Wartales is an open-world role-playing game set in a medieval world, where I control a band of mercenaries as they get on that grindset mindset and make some tough moral choices. That pitch sounds pretty good in and of itself – I’ve rarely found a big fantasy world full of treasure that I haven’t wanted to loot. But the real draw of Wartales is its excellent co-op play, scratching an itch I haven’t had scratched since Divinity: Original Sin 2.
In Wartales, I pick a humble origin for my party. Perhaps we’re a bunch of farmers trying to find a better life, or some deserters fleeing an abusive captain’s lash. Luckily, we’re in a war-torn land full of refugees, property disputes, roving gangs of bandits, and nests packed to the brim with plague-ridden rats. Someone has to take care of all these problems, and I’m happy to do so in exchange for cash, reputation bonuses, and better equipment.
In a single-player game, I control every member of my party. In a co-op game, we split the load. In a game with my husband, we divvy things up half and half; in another game with three other pals, we each take control over one mercenary to start. It’s easy to start a game of WarTales, which is generous about saving progress and making restarts simple.
While things have occasionally bugged or the host dropped, it would only take seconds to get the group back together. It’s not exactly a drop-in and drop-out kind of game; we gotta get the whole crew together before we can start. But that’s OK. It gives Wartales the feel of a regular tabletop campaign without the stress of having to rustle up a DM. We can set out on the roads with some new quests in hand, ready to kick ass and cook boar... and we’re all out of salt.
From there, we chat amongst ourselves, occasionally stopping to make a decision. Should we recruit this new archer from the tavern, or save the gold for a rainy day? Is the landlord who wants to keep his lumber mill in the right, or should we beat him up and let some kindly refugees take over the place? Should we pay for that valuable ore, or steal it and risk earning the ire of the law?
The game expects some level of cooperation and accord; you’re bound to your partners as you travel across the overworld. When a choice prompt comes up, or when the players need to leave a menu, everyone needs to click. A rogue agent can force the party’s hand by clicking and holding for a few seconds. In the interest of harmony, our group of friends stops to consider every choice. This is where the role-play comes in, as things are usually a little more nuanced than “punch a villager” or “rout a mean bandit.” Instead, we have to consider whether to respect the local folklore, determine the morals of property rights, and decide the fate of each region in turn.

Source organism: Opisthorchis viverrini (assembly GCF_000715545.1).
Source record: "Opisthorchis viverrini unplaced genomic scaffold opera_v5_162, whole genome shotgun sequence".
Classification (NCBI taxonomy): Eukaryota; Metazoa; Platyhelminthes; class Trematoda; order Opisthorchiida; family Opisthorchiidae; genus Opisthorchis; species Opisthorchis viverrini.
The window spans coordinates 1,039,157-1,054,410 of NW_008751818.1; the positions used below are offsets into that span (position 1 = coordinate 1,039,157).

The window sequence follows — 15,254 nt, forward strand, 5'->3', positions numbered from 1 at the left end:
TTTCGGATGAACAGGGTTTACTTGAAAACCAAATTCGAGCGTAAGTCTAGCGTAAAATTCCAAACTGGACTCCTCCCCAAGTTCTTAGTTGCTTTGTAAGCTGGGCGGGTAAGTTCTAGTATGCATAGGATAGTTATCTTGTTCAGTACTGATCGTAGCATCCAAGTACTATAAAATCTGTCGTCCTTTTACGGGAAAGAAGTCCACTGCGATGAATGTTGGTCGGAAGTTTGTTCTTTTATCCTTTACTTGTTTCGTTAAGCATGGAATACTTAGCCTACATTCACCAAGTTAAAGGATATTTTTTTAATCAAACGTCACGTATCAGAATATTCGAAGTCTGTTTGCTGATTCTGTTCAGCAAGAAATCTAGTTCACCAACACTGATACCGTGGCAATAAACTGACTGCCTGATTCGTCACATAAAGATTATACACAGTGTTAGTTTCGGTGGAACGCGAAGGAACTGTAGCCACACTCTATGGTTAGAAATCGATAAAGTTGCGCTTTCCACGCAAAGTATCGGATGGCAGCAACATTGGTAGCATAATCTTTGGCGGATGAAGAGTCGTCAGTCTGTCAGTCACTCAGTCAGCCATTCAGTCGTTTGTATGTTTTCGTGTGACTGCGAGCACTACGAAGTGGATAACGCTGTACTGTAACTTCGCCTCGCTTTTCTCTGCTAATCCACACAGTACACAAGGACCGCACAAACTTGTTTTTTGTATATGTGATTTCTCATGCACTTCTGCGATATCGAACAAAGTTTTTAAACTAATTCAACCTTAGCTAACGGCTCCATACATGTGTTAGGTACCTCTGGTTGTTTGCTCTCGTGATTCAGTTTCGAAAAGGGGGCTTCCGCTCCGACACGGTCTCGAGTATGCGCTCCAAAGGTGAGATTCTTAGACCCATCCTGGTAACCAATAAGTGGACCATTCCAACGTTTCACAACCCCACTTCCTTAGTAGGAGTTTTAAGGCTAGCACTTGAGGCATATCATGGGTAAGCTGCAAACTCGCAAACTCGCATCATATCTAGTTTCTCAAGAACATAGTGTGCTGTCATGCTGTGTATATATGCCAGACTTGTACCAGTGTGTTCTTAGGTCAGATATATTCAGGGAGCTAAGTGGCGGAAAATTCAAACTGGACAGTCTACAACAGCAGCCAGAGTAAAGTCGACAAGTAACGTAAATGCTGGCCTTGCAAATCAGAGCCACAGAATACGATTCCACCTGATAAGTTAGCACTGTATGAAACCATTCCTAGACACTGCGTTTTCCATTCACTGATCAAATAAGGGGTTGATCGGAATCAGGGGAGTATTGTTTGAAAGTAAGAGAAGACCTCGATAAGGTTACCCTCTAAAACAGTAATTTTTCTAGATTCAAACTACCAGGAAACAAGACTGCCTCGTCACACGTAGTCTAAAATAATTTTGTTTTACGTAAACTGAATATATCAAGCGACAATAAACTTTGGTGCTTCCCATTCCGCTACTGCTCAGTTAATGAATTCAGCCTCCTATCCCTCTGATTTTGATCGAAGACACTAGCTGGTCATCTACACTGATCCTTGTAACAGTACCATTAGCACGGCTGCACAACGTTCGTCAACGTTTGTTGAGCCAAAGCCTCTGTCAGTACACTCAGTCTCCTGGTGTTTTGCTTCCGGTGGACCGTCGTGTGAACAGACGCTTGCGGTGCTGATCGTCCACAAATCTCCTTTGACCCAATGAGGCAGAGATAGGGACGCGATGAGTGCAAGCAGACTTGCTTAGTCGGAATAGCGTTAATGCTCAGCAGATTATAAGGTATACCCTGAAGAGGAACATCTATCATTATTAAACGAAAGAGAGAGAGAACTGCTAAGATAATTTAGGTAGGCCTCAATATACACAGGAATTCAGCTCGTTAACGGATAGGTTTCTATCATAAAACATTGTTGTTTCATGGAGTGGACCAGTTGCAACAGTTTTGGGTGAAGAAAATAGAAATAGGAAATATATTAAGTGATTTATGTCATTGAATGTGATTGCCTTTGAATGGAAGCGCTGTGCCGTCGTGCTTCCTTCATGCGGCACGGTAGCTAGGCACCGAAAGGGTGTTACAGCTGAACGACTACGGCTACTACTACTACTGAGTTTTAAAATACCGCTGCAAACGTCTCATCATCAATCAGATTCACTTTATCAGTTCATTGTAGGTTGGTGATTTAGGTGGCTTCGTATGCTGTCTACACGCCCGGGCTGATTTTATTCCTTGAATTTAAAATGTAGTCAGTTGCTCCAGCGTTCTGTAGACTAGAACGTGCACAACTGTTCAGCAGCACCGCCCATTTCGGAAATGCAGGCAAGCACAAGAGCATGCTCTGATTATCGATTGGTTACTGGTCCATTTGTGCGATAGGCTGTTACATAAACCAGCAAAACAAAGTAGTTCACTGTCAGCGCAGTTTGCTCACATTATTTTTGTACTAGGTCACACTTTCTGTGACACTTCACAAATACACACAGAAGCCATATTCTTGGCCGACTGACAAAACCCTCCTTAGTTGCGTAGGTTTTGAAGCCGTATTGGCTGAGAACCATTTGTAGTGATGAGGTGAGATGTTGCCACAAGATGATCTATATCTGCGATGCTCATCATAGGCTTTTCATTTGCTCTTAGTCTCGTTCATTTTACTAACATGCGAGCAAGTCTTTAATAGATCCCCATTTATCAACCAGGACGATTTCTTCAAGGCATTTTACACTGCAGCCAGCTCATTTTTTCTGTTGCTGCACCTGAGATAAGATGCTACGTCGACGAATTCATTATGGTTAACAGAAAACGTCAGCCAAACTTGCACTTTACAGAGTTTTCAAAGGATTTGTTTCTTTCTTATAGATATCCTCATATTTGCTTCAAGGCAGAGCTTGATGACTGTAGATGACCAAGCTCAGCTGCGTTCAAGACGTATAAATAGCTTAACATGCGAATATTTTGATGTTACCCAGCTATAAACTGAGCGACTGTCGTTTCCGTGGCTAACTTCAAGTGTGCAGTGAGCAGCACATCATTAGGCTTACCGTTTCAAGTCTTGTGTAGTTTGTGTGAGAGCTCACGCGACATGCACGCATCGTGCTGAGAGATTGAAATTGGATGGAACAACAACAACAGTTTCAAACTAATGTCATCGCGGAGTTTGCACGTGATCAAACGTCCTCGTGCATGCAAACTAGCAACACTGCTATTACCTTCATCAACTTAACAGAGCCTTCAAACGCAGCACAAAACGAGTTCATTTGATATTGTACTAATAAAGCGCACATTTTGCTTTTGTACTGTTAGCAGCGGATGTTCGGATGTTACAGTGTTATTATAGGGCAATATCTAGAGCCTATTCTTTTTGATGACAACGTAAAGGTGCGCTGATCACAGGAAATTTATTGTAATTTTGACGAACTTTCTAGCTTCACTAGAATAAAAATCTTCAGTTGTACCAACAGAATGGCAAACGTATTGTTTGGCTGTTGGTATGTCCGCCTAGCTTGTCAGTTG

These garden variety troubles escalate, turning from grumpy serfs and property right disputes to challenges more befitting a band of fantasy heroes. The first couple of zones are relatively tranquil, which felt a little slow in single-player – but the curve makes for a perfect pace for co-op. There are also options to make the game less linear by switching the difficulty to scale based on your exploration; two runs can feel quite different, depending on your choices.
While trading and talking work, sometimes you just gotta scrap it out on the battlefield. Each fight is a top-down battle on a grid; moving each mercenary into the right position is critical. We can flank enemies for bonuses, time our turns to dish out the most amount of damage, and dodge environmental effects like falling rocks or bolts of lightning. If we’re not careful, we can lose one of our mercenaries, who are valuable investments as they pick up experience, talents, and specializations.
There are a few annoyances – going to town with a full load of cargo and 10 small tasks can turn into a headache as everyone clicks around, trying to complete their business. You also have to get everyone loaded up into the same lobby to play, so it can take some time to figure out an exact group. If you start a game with friends and another pal wants to join up later, you’ll have to start over to add them in. I had to play through the intro zone three or four times as I figured that out.
But co-op RPGs are a rare treat, so these mild hurdles are nothing compared to the delight I’ve found in Wartales. The story’s a little thin for a single-player game, but it’s the perfect amount of voice acting and text to read through while chatting on Discord with friends. I’m excited to see how our adventures develop when we hit the trail next.
WarTales is available on Steam for $34.99, and a good deal of game has been added over the course of its early access period. It’s worth checking out, especially if you have a hankering for a social game with a reliable group of friends.